Blog for Building Materials Companies

How to Sell Lumber Dealers

  |  Posted in Dealer, Lumber

How to Sell Lumber Dealers

Lumber dealers, like builders, can be challenging to reach and succeed with because they usually buy through distributors or buying groups instead of directly from manufacturers.

If you want to reach the pro market, you need your product on the shelves of the lumber dealer. 

The pro market you’ll reach through lumber dealers is primarily smaller builders, remodeling and home repair contractors and builder sub-contractors. 

Few DIY’ers walk through lumber dealer doors.

Lumber dealers offer pros knowledgeable staff, product mix and the ability to get in and out with what they need to get the job done.

They may also get job-site delivery from the lumber dealer.

You’ll find that lumber dealers vary greatly in size, format and number of locations. 

A few dealers, like 84 Lumber, have many locations and are probably large enough for you to sell them direct.

The vast majority of dealers have one or just a handful of locations. 

In smaller markets there may only be one lumber dealer and it may even double as the neighborhood hardware store.

You mean profit for a dealer

Selling lumber accounts for about 40% of lumber dealers’ sales volume, but a lower percentage of their profit because the margins on lumber are very low. 

This creates an opportunity to show the dealer how selling your product increases his profit margin.

There are very limited opportunities to promote your product within a lumber dealer. 

The showroom is small and there is not a lot of space for point of sale.

The most valuable spaces are the entry door, where you may be able to place a decal, or the order desk where you could display a poster, handout or countermat.

The yard has opportunities for large outdoor point of sale like banners on the fence or signs on the side of buildings.

The countermen in dealers are knowledgeable, but are often order takers.  Do not count on them to sell your product, even with training or a spiff.

Instead, the dealers usually have outside sales people calling on builders to do take offs of their home plans and bid on an entire framing package.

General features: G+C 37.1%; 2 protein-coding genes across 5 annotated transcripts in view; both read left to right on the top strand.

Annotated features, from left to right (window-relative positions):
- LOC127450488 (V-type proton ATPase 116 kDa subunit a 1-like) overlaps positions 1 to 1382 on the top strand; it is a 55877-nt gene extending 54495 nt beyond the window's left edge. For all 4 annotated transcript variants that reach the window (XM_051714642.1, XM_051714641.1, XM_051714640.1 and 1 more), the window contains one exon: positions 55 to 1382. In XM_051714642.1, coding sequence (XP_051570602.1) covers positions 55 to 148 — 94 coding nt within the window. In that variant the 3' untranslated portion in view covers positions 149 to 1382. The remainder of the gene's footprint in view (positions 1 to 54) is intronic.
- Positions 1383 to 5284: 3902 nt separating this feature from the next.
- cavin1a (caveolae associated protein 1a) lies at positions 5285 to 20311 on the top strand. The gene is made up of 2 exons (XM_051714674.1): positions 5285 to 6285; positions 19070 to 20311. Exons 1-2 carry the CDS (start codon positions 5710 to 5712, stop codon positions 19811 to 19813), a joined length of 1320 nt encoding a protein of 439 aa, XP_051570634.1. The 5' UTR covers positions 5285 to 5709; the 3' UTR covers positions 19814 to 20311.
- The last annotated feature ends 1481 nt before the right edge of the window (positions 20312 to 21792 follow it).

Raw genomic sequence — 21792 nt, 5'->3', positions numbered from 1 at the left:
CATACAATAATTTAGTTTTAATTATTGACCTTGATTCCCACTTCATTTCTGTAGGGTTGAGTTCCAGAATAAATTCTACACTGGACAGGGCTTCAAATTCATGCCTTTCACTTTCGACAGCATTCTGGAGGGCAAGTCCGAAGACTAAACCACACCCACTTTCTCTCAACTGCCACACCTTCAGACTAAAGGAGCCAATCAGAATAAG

These outside sales people may be able to promote your product with the right education and support.

How to succeed with the lumber dealer

1.  Determine your approach.  Are you going to call on them directly or reach them through their distributor? 

You can also reach them through the many buying group and distributor shows.

To be successful, you need to do more than just get an order and forget it. 

You should find ways to help the dealer sell their products through, which results in reorders and loyalty.

If you call on dealers directly who buy from a middleman, be sure to let the middleman know what you’re doing. 

You need to make sure he has your products in inventory and sees how you are supporting him, making it harder for a competitor to convert him.

2.   Educate the dealer.  While they probably won’t be a great salesman for you, they need to be knowledgeable enough to feel comfortable answering questions.

3. Support the dealer.  Find out how he promotes his business and support it.  Give ad materials to dealers who use printed advertising so it is easy to feature your products. 

Give them images, copy and even short videos to place on their websites.

Suggest links that will make their sites more valuable to their pro customers. 

Make sure they are on the dealer locator page of your own website.

4. Give them some expertise.  Have your internal or external marketing and online experts do an analysis of the dealer’s website, SEO and social media efforts.

You can also participate in his customer events. 

Most dealers have events at least once a year where you can meet the pros and promote or demonstrate your products.

Help Lumber Dealers Compete

The dealer’s biggest competitor is Lowe’s or The Home Depot.  They have added contractor desks and outside sales people to call on pros. 

Help him compete.

Big boxes get great manufacturer customer service at headquarters, but not as good as a lumber dealer can get on the local level. 

You can make that happen.

Big boxes have to be all things to all people.  Help the dealer focus on an area and outperform the big boxes. 

Decks are an excellent example.  Lumber dealers’ more knowledgeable employees can sell decks and deck components better than the big box.

They can also be a deck contractor’s show room. 

The contractor can have customers look at deck displays at a lumber dealer without fear of losing the job to the big box installed sales group.

You can get some sales at lumber dealers simply by selling to their distributors, but if you want to maximize your potential, you need to commit to supporting dealers and not simply thinking of them as a small big box.

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I am the leading sales growth consultant in the building materials industry, I identify the blind spots that enable building materials companies to grow their sales and retain more customers.  As I am not an ad agency, my recommendations are focused on your sales growth and not my future income.

My mission is to help building materials companies be the preferred supplier of their customers and to turn those customers into their best salespeople. Contact me to discuss your situation.